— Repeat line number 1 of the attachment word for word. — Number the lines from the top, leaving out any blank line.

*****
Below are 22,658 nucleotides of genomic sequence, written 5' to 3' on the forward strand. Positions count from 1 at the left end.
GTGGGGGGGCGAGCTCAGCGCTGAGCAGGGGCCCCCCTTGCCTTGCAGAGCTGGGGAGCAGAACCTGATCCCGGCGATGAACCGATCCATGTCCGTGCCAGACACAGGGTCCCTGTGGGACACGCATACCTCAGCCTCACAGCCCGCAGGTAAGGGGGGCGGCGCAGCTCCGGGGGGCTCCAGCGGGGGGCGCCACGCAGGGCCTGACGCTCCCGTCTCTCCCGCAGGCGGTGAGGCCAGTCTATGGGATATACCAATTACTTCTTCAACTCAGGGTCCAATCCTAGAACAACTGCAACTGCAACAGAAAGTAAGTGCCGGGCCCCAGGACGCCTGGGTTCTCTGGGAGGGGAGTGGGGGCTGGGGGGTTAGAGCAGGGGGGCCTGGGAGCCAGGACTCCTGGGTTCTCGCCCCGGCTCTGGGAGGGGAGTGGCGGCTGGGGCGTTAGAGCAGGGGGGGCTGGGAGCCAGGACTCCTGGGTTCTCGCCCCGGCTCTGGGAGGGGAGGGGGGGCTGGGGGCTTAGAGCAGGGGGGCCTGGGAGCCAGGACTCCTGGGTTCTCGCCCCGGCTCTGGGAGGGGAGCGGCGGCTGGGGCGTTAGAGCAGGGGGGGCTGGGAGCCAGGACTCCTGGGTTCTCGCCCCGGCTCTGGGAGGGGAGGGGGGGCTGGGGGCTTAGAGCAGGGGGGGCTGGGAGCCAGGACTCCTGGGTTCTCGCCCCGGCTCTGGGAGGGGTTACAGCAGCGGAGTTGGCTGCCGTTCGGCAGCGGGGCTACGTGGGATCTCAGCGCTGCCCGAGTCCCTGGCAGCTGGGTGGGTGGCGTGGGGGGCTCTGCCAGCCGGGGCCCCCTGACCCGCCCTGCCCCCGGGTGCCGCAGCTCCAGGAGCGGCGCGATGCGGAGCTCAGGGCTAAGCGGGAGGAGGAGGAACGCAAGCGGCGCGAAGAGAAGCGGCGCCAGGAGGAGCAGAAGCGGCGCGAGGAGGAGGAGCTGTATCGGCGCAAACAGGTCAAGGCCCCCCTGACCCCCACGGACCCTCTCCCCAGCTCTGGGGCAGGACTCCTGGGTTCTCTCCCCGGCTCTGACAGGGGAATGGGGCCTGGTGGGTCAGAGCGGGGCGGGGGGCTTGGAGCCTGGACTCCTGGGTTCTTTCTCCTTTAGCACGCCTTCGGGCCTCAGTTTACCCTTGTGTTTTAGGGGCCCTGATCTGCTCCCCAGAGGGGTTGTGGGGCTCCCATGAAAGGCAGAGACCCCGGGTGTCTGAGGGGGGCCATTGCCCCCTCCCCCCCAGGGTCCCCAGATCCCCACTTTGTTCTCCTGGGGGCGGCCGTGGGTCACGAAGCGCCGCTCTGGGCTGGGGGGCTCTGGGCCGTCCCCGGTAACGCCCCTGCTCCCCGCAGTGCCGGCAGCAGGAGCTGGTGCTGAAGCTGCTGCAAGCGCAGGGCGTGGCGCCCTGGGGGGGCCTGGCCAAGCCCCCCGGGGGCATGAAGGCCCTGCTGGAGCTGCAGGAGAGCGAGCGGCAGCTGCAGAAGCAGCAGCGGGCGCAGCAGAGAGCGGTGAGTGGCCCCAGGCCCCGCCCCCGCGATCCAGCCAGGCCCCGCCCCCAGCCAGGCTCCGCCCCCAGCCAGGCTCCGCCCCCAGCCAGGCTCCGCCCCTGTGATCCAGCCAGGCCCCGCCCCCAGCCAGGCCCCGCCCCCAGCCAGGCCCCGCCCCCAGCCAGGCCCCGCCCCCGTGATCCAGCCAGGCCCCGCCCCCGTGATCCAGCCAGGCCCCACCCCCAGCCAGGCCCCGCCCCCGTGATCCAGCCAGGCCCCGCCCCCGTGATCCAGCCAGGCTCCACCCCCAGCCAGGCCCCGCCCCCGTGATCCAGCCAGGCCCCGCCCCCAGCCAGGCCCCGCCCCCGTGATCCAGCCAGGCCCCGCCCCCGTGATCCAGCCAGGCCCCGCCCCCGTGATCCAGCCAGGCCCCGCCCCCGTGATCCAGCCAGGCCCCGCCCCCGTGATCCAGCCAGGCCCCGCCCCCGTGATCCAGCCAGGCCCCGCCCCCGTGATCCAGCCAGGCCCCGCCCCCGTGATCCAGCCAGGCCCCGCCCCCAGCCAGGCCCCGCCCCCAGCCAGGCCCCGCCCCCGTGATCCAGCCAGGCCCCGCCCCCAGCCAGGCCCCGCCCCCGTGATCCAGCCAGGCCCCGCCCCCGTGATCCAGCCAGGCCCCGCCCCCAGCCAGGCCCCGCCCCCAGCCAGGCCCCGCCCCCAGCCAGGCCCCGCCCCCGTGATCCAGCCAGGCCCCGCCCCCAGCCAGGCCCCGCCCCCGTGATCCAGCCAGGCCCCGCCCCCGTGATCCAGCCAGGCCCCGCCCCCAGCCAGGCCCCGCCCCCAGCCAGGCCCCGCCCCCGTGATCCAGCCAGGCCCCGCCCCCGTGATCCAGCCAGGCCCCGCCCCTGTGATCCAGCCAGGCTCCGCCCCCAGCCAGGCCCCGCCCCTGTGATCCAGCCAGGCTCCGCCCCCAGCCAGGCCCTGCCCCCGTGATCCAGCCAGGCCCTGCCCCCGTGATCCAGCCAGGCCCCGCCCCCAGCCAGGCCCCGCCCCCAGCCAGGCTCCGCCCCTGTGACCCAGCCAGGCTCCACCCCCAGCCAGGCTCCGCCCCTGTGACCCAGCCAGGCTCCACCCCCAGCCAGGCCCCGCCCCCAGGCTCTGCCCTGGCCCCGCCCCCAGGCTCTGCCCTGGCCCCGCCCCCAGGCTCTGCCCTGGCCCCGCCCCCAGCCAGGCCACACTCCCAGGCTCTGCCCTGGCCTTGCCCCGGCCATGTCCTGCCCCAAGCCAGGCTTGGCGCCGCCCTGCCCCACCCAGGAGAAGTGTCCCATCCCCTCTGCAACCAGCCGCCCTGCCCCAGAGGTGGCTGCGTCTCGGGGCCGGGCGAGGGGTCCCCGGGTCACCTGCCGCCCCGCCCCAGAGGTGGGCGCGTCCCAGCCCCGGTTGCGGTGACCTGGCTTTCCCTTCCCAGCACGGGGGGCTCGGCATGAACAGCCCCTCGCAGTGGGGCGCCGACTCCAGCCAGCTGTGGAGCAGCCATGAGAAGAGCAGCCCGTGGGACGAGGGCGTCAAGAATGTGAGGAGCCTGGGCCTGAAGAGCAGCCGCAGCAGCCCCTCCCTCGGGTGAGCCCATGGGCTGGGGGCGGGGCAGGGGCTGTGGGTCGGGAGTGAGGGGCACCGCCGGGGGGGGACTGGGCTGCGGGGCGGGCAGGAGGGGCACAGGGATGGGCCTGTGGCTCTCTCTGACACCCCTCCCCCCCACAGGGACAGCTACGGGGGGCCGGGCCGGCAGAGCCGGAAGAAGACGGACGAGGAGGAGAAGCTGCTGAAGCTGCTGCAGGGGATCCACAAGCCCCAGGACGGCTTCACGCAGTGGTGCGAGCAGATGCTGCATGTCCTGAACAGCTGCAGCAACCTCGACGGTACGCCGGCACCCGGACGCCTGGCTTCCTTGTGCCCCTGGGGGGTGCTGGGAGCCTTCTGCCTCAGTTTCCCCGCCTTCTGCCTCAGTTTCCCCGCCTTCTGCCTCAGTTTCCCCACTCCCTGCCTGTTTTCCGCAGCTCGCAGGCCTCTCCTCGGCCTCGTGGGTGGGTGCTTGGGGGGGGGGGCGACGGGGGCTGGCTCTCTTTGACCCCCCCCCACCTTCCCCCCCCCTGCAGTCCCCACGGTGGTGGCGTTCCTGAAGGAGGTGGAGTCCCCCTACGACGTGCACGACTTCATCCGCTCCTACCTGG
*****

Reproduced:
Below are 22,658 nucleotides of genomic sequence, written 5' to 3' on the forward strand. Positions count from 1 at the left end.